November 03, 2018 4 min read 2 Comments
Last weekend, my husband and I joined a solidarity march to the polls. As I held my Andrew Gillum sign high in the air and chanted "Our voice matters!" alongside various community members who refuse to succumb to the hatred in our backyards, our schools, and our country, I thought of the many reasons why I vote. Great teachers have found a way to master the art of distraction. At any given moment I can find myself singing, dancing, praising, chanting, or giving high fives to my kindergarteners, all to keep them engaged in learning. Three years ago, I was in the middle of an amazing lesson that appeared to be going well, when one of my students began to hysterically cry. As I pulled her to the side to ask what was wrong, she insisted on not wanting to leave me. Confused, I continued to question. Why would you have to? She eventually mustered up the courage to tell me if Trump became president, she would have to leave the country and never see me, or any of her friends again. The fear, bullying, racist, misogynistic rhetoric that has been portrayed by a man that is supposed to be the leader of our country has caused an insurmountable amount of pain. If this hurt hasn’t affected your life, I urge you to consider the lives of others for the sake of humanity. I need you to take a deep look inward as to why this agony hasn’t touched your life and start recognizing your privilege. I am not sitting here saying that Trump is the only factor in turning this country into a racist battleground. I am, however, saying that he has shone a spotlight on the evil of white supremacy.
This year and every year, I voted for that little girl in my classroom. I voted because all people deserve to belong. However, this wasn’t the only thing that brought me to the polls with such intensity last weekend. Last year, a student’s mom came to my door one morning with immense fear in her eyes. Her son, is her only, and the thought of ever losing him is one that no parent should ever have to feel when dropping their baby off to school, but this is a reality in America right now. You see the day prior, 17 beautiful humans were taken at the hands of a terrorist at Marjory Stoneman Douglas and none of the lives of those affected have ever been the same. As I extended my arms out to hug my student’s mother and promise to keep him safe, I immediately recognized the brokenness of my promise. Because until we put into place common sense gun laws, the reality is, horrific events will continue to take place and it has been proven time and time again that a “good guy with a gun” is not the answer to solving this problem. Teachers are leaders, we are actors, we are nurturers, we are cheerleaders, social workers, family members, scientists. Teachers are world changers and we will make a change. As we continued to stroll the streets of our city in unity, a woman in front of me began waving her poster to vote yes to amendment 4 (restoring the rights of convicted felons to vote). The ability to take away these rights in Florida represents exactly how in 2018, we are still disenfranchising African Americans. It represents the school to prison pipeline that is ever so present in all our schools and if you don’t recognize that or have never heard of it, I challenge you, yet again, to check your privilege. It signifies the problem of living in a color-blind world that white Americans have created without ever having to realize that skin color does matter. In fact, it needs to be recognized more now than ever.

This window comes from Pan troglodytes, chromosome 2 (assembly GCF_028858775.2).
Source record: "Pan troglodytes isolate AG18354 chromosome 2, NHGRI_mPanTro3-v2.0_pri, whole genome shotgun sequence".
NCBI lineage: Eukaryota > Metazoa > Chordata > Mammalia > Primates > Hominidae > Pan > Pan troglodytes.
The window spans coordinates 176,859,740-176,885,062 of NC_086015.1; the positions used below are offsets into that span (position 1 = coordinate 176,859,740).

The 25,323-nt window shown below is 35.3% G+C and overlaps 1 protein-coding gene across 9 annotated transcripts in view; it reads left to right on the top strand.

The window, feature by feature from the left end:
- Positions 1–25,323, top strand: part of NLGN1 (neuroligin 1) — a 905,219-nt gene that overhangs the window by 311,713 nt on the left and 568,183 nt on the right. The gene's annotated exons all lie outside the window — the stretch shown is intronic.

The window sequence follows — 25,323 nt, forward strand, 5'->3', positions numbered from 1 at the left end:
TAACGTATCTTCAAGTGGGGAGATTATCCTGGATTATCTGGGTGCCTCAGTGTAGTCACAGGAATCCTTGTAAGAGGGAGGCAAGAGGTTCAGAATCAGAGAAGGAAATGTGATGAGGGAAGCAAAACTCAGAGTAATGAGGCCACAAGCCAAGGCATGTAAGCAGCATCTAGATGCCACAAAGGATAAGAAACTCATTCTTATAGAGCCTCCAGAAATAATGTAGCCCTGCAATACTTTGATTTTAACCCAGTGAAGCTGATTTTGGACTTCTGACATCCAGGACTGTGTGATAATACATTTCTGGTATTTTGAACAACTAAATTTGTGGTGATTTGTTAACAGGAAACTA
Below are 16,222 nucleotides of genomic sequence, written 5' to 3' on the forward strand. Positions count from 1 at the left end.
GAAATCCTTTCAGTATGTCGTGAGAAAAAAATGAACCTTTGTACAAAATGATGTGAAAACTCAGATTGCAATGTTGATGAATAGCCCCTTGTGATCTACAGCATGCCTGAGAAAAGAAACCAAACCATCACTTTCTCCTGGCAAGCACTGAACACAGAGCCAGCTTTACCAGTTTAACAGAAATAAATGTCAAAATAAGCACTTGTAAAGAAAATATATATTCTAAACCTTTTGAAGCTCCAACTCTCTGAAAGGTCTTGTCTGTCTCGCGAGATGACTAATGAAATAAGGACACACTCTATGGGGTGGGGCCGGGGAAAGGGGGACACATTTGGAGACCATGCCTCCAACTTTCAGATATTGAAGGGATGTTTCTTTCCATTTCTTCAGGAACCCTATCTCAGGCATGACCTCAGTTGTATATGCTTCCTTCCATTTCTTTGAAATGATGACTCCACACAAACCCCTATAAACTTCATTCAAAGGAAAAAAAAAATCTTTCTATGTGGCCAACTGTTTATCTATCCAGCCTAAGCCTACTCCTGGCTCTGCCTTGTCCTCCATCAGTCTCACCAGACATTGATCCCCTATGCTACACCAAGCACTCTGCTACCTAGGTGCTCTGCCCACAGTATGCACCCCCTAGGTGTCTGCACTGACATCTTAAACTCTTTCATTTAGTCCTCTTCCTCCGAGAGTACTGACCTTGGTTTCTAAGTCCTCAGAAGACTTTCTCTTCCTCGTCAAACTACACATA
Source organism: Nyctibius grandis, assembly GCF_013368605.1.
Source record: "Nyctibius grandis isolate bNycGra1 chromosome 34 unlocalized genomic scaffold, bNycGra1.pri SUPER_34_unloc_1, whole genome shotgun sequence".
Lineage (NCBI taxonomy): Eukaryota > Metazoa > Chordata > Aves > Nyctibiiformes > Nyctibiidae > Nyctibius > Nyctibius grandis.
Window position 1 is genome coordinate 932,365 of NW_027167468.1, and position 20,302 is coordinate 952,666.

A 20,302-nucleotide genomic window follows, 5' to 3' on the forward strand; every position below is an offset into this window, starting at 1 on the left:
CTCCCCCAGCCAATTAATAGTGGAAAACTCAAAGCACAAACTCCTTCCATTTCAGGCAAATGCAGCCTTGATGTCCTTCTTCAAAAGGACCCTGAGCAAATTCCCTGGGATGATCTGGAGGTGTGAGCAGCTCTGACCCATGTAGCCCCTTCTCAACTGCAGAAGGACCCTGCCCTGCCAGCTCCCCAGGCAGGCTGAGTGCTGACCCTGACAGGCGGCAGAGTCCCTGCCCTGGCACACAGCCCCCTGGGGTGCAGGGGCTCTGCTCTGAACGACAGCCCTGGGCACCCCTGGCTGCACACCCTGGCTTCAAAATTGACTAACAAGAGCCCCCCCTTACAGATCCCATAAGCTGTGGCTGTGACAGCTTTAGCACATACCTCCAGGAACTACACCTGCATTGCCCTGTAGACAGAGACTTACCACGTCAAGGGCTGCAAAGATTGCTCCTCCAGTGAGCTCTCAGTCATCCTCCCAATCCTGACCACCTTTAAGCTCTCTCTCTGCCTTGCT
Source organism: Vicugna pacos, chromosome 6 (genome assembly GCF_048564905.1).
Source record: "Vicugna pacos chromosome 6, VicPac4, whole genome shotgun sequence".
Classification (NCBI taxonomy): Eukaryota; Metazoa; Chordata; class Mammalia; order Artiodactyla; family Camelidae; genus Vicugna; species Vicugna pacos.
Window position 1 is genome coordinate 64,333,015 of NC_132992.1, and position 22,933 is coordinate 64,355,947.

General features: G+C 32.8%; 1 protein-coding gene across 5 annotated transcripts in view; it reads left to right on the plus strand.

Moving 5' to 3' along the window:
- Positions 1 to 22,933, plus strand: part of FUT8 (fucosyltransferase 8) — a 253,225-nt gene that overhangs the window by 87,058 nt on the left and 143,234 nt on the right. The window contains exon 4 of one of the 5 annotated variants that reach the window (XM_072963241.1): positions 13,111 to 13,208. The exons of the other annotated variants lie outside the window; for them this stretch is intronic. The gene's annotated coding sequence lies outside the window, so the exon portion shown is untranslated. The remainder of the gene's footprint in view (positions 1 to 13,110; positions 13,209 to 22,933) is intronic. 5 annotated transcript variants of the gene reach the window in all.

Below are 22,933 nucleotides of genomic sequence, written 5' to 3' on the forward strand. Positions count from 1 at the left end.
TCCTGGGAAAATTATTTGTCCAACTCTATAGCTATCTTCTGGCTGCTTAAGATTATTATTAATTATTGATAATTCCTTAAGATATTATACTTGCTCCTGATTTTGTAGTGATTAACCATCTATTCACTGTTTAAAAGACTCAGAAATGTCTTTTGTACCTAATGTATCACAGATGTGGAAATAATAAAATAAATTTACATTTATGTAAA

I voted because black boys need to stop being sent to the principal’s office. In fact, black children represent 19 percent of the nation’s pre-school population, yet 47 percent of those receiving more than one out-of-school suspension. In comparison, white students represent 41 percent of pre-school enrollment but only 28 percent of those receiving more than one out-of-school suspension for similar broken rules. I voted because just a year ago I was told that teaching about black lives was inappropriate for children to hear from someone close to my family. I voted because, just yesterday, Idaho school teachers thought it would be funny to dress as a wall and culturally appropriate Mexican culture by dressing in costumes and wearing this in front of children whose Latino population is 9.5%. When we arrived at the polls together, as a unified group centered in love, not hate, I felt hopeful for humanity. This Tuesday, when you arrive at the polls, ask yourself will my vote encourage love or hate, will my vote continue to oppress or liberate, will my vote protect or destroy, will my vote unify or divide? My kindergarteners could all tell you the correct answer to these questions, I hope you can do the same.